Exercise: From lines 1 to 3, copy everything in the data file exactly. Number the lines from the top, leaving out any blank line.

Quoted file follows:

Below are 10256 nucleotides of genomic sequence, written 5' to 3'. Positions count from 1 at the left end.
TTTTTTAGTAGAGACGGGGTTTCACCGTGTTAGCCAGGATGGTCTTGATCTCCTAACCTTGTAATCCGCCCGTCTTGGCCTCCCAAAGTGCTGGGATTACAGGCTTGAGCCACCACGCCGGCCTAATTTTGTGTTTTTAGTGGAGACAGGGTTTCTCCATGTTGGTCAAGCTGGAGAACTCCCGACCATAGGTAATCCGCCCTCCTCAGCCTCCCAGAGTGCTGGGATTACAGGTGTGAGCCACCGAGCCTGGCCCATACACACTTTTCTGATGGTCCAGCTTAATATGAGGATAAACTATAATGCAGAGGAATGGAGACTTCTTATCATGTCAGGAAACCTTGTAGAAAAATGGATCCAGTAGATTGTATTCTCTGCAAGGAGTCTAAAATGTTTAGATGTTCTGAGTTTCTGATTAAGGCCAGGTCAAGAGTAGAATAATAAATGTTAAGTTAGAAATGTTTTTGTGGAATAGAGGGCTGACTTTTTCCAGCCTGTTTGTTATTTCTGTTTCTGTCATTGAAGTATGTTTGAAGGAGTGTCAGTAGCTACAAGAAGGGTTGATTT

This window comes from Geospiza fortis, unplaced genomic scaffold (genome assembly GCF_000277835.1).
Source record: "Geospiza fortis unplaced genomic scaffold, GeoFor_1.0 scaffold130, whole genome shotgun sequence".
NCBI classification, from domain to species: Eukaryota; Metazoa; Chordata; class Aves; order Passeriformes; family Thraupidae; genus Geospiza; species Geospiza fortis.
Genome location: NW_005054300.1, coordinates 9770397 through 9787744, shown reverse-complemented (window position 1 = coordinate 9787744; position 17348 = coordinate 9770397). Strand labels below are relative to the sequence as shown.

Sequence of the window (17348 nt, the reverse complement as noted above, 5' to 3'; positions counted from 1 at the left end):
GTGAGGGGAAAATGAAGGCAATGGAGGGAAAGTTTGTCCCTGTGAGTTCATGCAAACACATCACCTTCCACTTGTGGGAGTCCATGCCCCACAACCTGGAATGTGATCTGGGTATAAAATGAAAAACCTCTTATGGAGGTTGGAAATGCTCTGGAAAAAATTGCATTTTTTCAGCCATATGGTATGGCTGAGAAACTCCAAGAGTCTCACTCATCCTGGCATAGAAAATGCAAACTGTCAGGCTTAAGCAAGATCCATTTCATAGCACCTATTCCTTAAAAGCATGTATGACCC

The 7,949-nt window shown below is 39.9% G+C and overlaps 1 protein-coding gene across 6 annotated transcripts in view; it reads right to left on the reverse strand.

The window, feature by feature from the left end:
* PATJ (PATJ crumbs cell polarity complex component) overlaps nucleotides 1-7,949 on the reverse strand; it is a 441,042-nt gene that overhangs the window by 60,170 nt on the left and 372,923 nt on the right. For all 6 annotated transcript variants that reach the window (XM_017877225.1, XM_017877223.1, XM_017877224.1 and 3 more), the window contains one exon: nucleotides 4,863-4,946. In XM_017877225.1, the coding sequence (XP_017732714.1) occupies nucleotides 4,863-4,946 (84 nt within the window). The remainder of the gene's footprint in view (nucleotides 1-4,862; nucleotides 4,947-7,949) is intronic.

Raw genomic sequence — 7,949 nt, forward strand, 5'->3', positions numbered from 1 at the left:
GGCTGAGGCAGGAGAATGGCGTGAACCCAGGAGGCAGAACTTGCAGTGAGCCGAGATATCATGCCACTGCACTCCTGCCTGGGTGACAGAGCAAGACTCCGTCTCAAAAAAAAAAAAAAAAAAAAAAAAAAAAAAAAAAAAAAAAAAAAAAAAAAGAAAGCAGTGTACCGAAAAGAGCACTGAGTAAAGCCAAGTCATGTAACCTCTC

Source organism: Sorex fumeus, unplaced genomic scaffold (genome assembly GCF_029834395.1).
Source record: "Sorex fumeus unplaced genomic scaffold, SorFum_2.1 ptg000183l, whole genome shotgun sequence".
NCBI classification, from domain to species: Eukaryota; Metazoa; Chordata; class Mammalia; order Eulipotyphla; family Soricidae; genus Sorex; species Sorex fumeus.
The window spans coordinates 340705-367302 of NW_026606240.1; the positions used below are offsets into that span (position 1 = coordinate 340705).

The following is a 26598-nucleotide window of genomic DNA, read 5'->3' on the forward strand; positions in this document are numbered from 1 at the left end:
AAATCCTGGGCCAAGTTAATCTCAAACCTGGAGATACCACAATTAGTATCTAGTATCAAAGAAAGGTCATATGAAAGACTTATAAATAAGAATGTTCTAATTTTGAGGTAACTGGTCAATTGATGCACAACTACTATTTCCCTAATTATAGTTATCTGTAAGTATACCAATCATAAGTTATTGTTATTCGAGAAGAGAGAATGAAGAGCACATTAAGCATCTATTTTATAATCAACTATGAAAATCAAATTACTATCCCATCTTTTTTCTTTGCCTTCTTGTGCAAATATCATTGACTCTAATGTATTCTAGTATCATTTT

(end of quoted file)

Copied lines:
Below are 10256 nucleotides of genomic sequence, written 5' to 3'. Positions count from 1 at the left end.
TTTTTTAGTAGAGACGGGGTTTCACCGTGTTAGCCAGGATGGTCTTGATCTCCTAACCTTGTAATCCGCCCGTCTTGGCCTCCCAAAGTGCTGGGATTACAGGCTTGAGCCACCACGCCGGCCTAATTTTGTGTTTTTAGTGGAGACAGGGTTTCTCCATGTTGGTCAAGCTGGAGAACTCCCGACCATAGGTAATCCGCCCTCCTCAGCCTCCCAGAGTGCTGGGATTACAGGTGTGAGCCACCGAGCCTGGCCCATACACACTTTTCTGATGGTCCAGCTTAATATGAGGATAAACTATAATGCAGAGGAATGGAGACTTCTTATCATGTCAGGAAACCTTGTAGAAAAATGGATCCAGTAGATTGTATTCTCTGCAAGGAGTCTAAAATGTTTAGATGTTCTGAGTTTCTGATTAAGGCCAGGTCAAGAGTAGAATAATAAATGTTAAGTTAGAAATGTTTTTGTGGAATAGAGGGCTGACTTTTTCCAGCCTGTTTGTTATTTCTGTTTCTGTCATTGAAGTATGTTTGAAGGAGTGTCAGTAGCTACAAGAAGGGTTGATTT

This window comes from Geospiza fortis, unplaced genomic scaffold (genome assembly GCF_000277835.1).